A professional Business Man in a Grey Pin Stripe Suit, wears a g“Toxic leaders cast their spell broadly. Most of us claim we abhor them. Yet we frequently follow — or at least tolerate — them.” ~ Jean Lipman-Blumen, The Allure of Toxic Leaders (Oxford University Press, 2004)

Much has been written about toxic leaders with psychopathic traits and narcissistic personality disorders. Bad leaders leave a trail of diminishing returns, ruined reputations, failed products, employee litigation and disheartened staffs.

But applying labels doesn’t solve any problems. Leadership is relationship-driven, and organizational toxicity involves all levels—from followers to executive boards. Chopping off the rotting head won’t do the trick when the entire organizational system has been infected.

Companies that replace one dysfunctional leader with another often run through a series of CEOs in an attempt to find the right savior. They’re effectively changing seats on the Titanic. Consultants and coaches may try to treat toxicity’s symptoms, but they’ll achieve lasting results only when they address its root causes.

Despite our best efforts at developing leadership skills, we continue to witness counterproductive and destructive workplace behaviors. Toxic leadership is a major contributor to employee disengagement. Left unchecked, bad behavior invites turnover, absenteeism, grievances, bad press and costly lawsuits.

Can leadership coaches and consultants diagnose and “cure” these destructive leaders? It’s not easy. Most toxic leadership behaviors are embedded in dysfunctional systems that actually promote destructiveness through poor policies, avoidance and negligence. But many case studies prove that change is possible; It requires a major shift in assumptions and engagement in coaching/training.

This article examines toxic leadership and takes a new look at solutions, and suggests innovative transformation strategies and steps to prevent or correct organization toxicity levels.

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This is a brief synopsis of a 1,500-word and a 900-word article and 5 Article Nuggets*, suitable for consultants’ newsletters for executives and leaders in organizations. It is available for purchase with full reprint rights, which means you may put your name on it and use it in your newsletters, blogs or other marketing materials. You may also modify it and add your personal experiences and perspectives.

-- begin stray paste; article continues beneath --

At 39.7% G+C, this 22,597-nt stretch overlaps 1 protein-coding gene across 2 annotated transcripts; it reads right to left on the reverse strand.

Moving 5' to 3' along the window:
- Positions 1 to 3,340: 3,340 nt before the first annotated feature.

The complete article includes these important concepts:

  • Signs of Toxicity
  • Resisting External Help
  • Transformational Opportunities
  • Toxicity Prevention Plan
  • Readiness for Change
  • Toxicity Correction Plan

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ID-10088165When’s the best time to implement change?

Before you need to do so.

In a world of accelerating product and technology developments, the way you handle your job today is far different from when you first started out. Business in the 21st century is continuously reinvented and innovated. If you resist change, thriving and surviving may prove elusive.

Companies that focus on innovation not only keep pace, but drive change. Think beyond adaptation; look toward making significant contributions that shape the future.

If you and your organization fail to innovate, you’re on the path to stagnation and obsolescence. Today’s competitive advantages will not be tomorrow’s.

Can you identify fresh trends and walk away from outdated core competencies, when necessary? Are you actively preparing new products and services?

Organizations adapt only if their people do. This means that everyone — leaders, managers and staff — must acquire an innovation mindset to improve today’s job performance and prepare for future demands.

Whenever start-ups clobber big companies, the writing was almost always on the wall. Everything looked fine — until the day it didn’t. Will your business be ready before that day comes?

This article examines the paradox of innovation, explores the four phase process, and suggests ways to acquire innovative qualities. 

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This is a brief synopsis of a 1,630-word and an 900-word article and Article Nuggets,*suitable for consultants’ newsletters for executives and leaders in organizations. It is available for purchase with full reprint rights, which means you may put your name on it and use it in your newsletters, blogs or other marketing materials. You may also modify it and add your personal experiences and perspectives.

The complete article includes these important concepts:

  • Innovation Is a Discipline
  • Enemies of Innovation
  • The Four Phases of Innovation:
    1. Innovation Starts with the Customer
    2. From Idea to Plan
    3. Assessing and Testing Ideas
    4. Putting Plans to Work
  • Acquiring Innovative Qualities

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All others please use the order links below.

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1.  The Innovator’s Paradox 1,630-word Article with Full Reprint Rights, $79

 

2.  The Innovator’s Paradox -900-word article with Full Reprint Rights, $57

 

 

3.  The Innovator’s Paradox - 5-Article Nuggets* with Full Reprint Rights,  $89

 

 

*Article Nuggets: The same article broken up into 3-5 blog-style sections suitable for a series of blog posts or shorter newsletter articles.

 

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